On December 24, 2003, Mr. and Mrs. Identity Theft were seen in the store. They went around and shopped for quite a while (actually buying Christmas gifts) When they got to the register, Mrs. IT pulled out my checkbook and used my last check to “try” to purchase the merchandise. When she handed the check to the cashier, my husband’s friend told her she would have to come with him. They were arrested on Christmas EVE! The male was release that night, but the female (the one who had been forging my name) was not released until Christmas afternoon. I told my husband even if they didn’t serve another day in jail THAT had given me the retribution I felt I needed.

Well, the male was not charged in a deal that got my husband his off-duty weapon back (he had stolen that in the burglary also). The female was charged with felony forgery and finished serving her 1 month sentence on my husband’s birthday last year. (she was actually in jail for Christmas again) Had I not been so active in looking for these goons they might have gotten away with it. If you are ever the victim of identity theft here are some tips to help you:

  • Call all credit card companies immediately.

  • Cancel any checks that you are sure they got away with, if you are not sure your bank can help you determine what you should do.

  • Work with law enforcement. Give them any store codes off the back of checks or any information from the ATM’s at which your cards were used. Your bank or credit card company will have this info but they probably will not immediately share it with the police.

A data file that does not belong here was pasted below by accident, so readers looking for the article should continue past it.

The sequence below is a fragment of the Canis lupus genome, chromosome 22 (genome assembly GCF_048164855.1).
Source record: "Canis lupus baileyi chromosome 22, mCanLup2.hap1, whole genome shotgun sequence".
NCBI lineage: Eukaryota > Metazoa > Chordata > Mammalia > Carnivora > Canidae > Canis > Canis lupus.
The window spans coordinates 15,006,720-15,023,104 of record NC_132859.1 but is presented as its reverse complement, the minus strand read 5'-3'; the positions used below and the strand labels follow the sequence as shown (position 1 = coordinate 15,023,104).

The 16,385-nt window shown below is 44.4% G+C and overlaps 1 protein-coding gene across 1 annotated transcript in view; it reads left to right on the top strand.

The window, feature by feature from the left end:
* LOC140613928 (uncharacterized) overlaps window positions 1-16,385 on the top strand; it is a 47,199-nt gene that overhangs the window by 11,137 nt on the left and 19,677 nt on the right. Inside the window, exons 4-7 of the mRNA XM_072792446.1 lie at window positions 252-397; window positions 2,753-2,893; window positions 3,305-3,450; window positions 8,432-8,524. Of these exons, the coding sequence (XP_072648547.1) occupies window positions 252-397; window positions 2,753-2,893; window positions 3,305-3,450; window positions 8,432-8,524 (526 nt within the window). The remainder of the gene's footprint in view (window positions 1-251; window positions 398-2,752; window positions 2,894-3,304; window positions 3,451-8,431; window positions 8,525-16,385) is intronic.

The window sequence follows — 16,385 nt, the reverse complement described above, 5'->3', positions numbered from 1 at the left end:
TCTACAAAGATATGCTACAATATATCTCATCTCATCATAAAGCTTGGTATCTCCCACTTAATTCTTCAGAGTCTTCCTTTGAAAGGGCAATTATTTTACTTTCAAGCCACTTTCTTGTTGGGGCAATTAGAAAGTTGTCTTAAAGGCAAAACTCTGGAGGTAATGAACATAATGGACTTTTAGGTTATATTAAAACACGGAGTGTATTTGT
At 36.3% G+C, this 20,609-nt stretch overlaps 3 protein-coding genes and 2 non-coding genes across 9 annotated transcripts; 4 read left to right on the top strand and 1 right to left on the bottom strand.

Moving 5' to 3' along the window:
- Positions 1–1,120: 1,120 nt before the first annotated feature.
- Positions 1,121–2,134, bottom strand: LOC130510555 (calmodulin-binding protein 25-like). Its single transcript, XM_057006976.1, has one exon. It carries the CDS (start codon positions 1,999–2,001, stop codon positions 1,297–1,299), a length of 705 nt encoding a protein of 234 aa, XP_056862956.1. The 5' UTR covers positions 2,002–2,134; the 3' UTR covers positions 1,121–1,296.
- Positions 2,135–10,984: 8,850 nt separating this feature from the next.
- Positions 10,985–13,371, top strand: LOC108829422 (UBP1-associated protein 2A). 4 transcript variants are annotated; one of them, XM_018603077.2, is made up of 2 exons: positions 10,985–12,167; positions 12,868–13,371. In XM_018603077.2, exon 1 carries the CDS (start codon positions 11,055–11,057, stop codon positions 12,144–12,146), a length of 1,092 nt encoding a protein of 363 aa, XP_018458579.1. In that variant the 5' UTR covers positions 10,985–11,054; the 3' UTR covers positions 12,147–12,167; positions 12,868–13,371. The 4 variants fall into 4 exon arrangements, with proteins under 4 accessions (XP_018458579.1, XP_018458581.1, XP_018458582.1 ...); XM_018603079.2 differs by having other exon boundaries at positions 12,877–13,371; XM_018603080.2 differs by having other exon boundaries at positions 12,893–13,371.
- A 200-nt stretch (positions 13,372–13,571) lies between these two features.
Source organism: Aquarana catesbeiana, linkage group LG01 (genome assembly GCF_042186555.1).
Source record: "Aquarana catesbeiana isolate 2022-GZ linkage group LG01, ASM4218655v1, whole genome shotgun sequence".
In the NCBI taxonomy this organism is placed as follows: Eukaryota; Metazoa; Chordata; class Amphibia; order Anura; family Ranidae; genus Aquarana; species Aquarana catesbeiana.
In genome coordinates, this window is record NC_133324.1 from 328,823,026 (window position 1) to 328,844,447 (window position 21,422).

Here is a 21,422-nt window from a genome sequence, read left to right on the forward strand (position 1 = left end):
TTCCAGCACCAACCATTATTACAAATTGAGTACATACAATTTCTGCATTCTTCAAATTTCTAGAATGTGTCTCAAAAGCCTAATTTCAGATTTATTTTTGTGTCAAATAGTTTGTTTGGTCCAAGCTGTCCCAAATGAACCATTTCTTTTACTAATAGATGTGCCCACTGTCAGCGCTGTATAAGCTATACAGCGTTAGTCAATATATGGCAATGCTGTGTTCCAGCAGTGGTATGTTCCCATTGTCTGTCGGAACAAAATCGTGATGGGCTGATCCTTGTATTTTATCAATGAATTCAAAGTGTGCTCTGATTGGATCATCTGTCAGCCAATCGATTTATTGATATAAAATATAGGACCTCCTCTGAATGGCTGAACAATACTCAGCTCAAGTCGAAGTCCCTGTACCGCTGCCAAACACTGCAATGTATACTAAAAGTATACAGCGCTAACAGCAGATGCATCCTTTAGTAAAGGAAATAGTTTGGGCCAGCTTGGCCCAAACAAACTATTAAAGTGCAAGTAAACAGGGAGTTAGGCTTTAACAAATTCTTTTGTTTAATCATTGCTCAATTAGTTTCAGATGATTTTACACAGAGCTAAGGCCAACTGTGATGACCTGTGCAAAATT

• Also remember the police have other cases that may be more pressing. Normally what will happen is your case will be assigned to an investigator who will get to it when he/she can. The more work you can HELP them do the better. In my case if I had not done it, they would not have been caught because they had run out of checks.

  • If you feel your social security number has been compromised call one of the credit reporting agencies and put a fraud alert on your card. It is an automated process that takes minutes plus they send you a free credit report.

Here are some tips to KEEP you from being a victim in the first place-

  • Carry minimal ID- only your driver’s license if possible.

  • If your state uses social security numbers for DL numbers have them change it (my state still does this and I am going to have it changed when it comes up for renewal again)

  • DO NOT carry your SS card for any reason. You only need it when filling out paperwork after getting a new job or registering for school as far as I know. Take it with you only when you need it.

  • Keep credit cards at home. You shouldn’t be using them anyway, but if you need to only carry them to the store and back home. Hey this tip will even keep you from impulse purchases. Kill two birds with one stone.

I hope none of my readers ever has to deal with this, but if you do, just remember it isn't the end of the world. Consumers have much better protection against this kind of thing now.